One cannot think well, love well, sleep well, if one has not dined well.Virginia Woolf
What in the name of Sam Hill’s grandmama’s silver is needed by the generations to come? One insurance executive commented that “technology is developing so fast that autonomous vehicles could be available by 2032, meaning babies born today may never have to take a driving test.”
If that’s what’s in store, what will become of the competitive edge for things like buying fancy schmancy cars? Self sufficient endeavors like growing the best garden might be an answer and a possible leap forward in the culture. What goes around comes around.
My grandparents taught me about growing vegetables and maintaining a chicken coop in the backyard. They schooled me in how to sew on a button and put in a hem; how to iron a shirt and make boiled custard; how to mop a hard-to-clean checkered kitchen floor; how to use the public library and behave in the company of others.
They also required that I set the table for each meal; a job that I failed to appreciate. For me, rules that never wavered were a drag. Things today have gone a bit slack in this, yet another, category of…. why bother. Behold, rules for household management are now of a refreshingly reliable nature.
And considering the never ending river of paper and plastic products streaming across the world table and into the landfill, we should think again. In the face of such despair, there is a growing recognition that a daily diet of beauty is not only enjoyable, but as The New York Times reported, “can speed patient recovery, aid learning in the classroom and spur productivity in the workplace.”
To that, as humble as it seems, a prepared table set and ready for a meal may revitalize life with its inestimable beauty. Somehow I believe that the erudite publisher Clarkson Potter has mystical awareness. They have, after all, been in the lifestyle book business since 1959. Their books are instructional as they are visually stunning.
From http://www.bloggingforbooks.com , I chose one of the publisher’s creations, a linen-like text, How to Set A Table, for its alluring cover design and simple statement of intent. Believe it or not, it’s a real page turner with exquisite zen-like photos prompting ease in the daily routine of setting a table.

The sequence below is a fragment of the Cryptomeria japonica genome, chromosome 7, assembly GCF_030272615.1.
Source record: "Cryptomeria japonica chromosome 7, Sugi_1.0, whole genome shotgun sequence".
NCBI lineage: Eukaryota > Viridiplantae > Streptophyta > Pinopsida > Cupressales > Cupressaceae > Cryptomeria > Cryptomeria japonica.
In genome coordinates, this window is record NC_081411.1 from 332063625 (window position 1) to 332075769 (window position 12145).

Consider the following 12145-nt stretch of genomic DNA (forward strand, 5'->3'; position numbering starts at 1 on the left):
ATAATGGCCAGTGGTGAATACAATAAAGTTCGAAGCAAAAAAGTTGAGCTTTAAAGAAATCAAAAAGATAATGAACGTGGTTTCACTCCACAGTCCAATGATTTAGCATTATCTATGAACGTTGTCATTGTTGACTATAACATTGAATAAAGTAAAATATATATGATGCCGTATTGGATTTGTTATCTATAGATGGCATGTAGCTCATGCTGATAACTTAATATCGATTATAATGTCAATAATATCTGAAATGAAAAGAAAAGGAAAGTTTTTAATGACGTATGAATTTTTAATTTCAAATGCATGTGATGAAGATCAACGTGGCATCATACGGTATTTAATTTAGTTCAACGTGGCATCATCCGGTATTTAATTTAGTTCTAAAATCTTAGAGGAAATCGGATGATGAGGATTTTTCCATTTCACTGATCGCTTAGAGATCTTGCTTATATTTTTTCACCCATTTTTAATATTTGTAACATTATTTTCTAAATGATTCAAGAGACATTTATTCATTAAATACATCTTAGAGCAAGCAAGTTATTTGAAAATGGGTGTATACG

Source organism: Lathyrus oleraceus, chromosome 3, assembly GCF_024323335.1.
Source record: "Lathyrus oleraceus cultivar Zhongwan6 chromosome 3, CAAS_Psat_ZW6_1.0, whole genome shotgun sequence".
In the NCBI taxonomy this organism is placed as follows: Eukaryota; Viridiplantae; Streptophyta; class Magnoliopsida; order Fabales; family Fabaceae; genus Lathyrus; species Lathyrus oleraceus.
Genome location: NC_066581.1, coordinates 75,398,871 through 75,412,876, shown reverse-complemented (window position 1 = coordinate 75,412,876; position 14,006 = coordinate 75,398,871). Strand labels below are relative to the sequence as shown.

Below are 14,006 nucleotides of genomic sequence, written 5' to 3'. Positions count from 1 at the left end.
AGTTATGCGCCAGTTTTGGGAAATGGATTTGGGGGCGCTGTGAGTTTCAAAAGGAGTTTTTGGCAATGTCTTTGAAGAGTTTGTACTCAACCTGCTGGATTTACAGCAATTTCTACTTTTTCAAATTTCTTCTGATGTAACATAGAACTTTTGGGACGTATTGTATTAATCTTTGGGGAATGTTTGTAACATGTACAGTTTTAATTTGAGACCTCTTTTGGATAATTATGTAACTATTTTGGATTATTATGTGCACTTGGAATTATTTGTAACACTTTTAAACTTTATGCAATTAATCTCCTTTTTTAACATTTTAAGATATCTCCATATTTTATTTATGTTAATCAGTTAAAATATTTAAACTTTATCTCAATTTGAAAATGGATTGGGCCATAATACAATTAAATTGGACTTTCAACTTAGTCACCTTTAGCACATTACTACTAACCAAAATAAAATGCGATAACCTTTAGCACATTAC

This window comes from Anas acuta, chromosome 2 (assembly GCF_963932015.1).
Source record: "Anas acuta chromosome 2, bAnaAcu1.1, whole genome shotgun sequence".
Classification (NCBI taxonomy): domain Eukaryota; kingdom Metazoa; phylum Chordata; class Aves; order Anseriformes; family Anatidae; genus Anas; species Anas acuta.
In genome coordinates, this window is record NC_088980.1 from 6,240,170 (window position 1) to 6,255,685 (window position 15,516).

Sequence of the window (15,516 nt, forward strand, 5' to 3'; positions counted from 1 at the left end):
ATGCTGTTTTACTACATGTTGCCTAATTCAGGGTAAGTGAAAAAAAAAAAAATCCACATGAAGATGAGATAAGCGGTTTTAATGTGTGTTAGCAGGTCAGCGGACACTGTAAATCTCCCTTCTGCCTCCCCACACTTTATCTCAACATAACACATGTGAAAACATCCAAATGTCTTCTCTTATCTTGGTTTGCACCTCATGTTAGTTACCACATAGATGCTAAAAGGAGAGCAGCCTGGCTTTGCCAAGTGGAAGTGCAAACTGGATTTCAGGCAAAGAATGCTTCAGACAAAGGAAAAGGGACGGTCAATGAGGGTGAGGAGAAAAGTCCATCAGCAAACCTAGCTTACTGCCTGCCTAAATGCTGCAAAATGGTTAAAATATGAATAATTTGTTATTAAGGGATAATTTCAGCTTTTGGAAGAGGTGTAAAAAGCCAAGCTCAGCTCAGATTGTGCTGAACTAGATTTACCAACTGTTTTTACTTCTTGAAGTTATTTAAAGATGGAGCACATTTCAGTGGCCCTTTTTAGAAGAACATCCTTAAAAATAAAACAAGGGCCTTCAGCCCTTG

Inside the tiny book are decrees to be treasured. With the new world of specialty cocktails, who doesn’t need a tutorial in the different kinds of glassware? A generation or two of instruction has been bypassed, so a succinct primer in flatware types and their placement is elementary yet necessary.
How to successfully iron a tablecloth is weirdly helpful. Also, useful and proper table manners for a relaxed and happy meal are scattered throughout like the mothering voice for which you long.
But what is mandatory for continued use is how occasions are broken into their own chapters with advice on how to set the dining table, the breakfast bar, the coffee table, the picnic blanket, the bistro table, the console and the serving tray.
With appreciation you’ll note that How to Set A Table counsels, “personality is always the most important ingredient”. I will give tribute to this notion when I joyfully make the book a gift, from https://www.lemuriabooks.com to my grandchildren .
And they will know that it is essential for home because they’ll see that it stands next to my beloved copy of Dinner by Melissa Clark. But that is another story.
*I received this book free from Blogging for Books, but was in no way required to provide anything but an honest review.
My mother had an elegant flair for entertaining. Her primary guests were family members. Pre national food obsession, she took a class in Spanish cooking and derived a family heirloom – a recipe for paella.
I treasured that recipe for special events, but over time prepared it less and less as it was heavy in exotic proteins. Later I adopted a quickie paella from the pages of Real Simple which made use of pre-prepared ingredients.
With the following recipe, however; I feel that I have graduated to a contemporary and divinely inspired paella.
Here it is:
3 1/2 cup vegetable broth
2 teaspoons smoked paprika
1 teaspoons sea salt
1/4 teaspoon saffron threads
3 tablespoons olive oil
5 artichoke hearts, quartered
1 medium yellow squash or zucchini, halved lengthwise and cut into 1/4 inch slices
1 small red bell pepper, coarsely chopped
1 small roma tomato, coarsely chopped
4 garlic cloves, minced
4 ounces green beans, trimmed and cut into 2 inch pieces
2 cup frozen lima beans or edamame
1 cup paella or arborio rice
1/3 cup green peas, thawed if frozen
1 jar roasted red pepper, cut into 1/3-inch strips
1/4 cup minced parsley
heat the broth, paprika, salt and saffron in a saucepan over high heat, bring to boil, reduce to simmer. cover and keep warm over low heat.
heat the oil in a 13 inch skillet over medium high heat. add the artichoke and squash and cook until golden brown, about 4 minutes. transfer to a medium bowl. add the bell pepper, tomato and garlic. cook, stirring occasionally, until the tomatoes break down. add the green beans and lima or edamame beans. add the rice, spreading it evenly over the vegetables. add the broth, taking care not to disturb the rice too much, but ensuring that the rice is submerged in the broth. reduce the heat to medium and cook until the rice is al dente, about 14 minutes. arrange the squash and artichoke hearts on the paella and continue to cook until the rice is tender and the broth is absorbed, about 4 minutes longer.
scatter the peas over the paella, arrange the strips of pepper on top of the paella and sprinkle with the parsley. remove from the heat, cover and set aside for 5 minutes before serving. serve in bowls with lemon slices.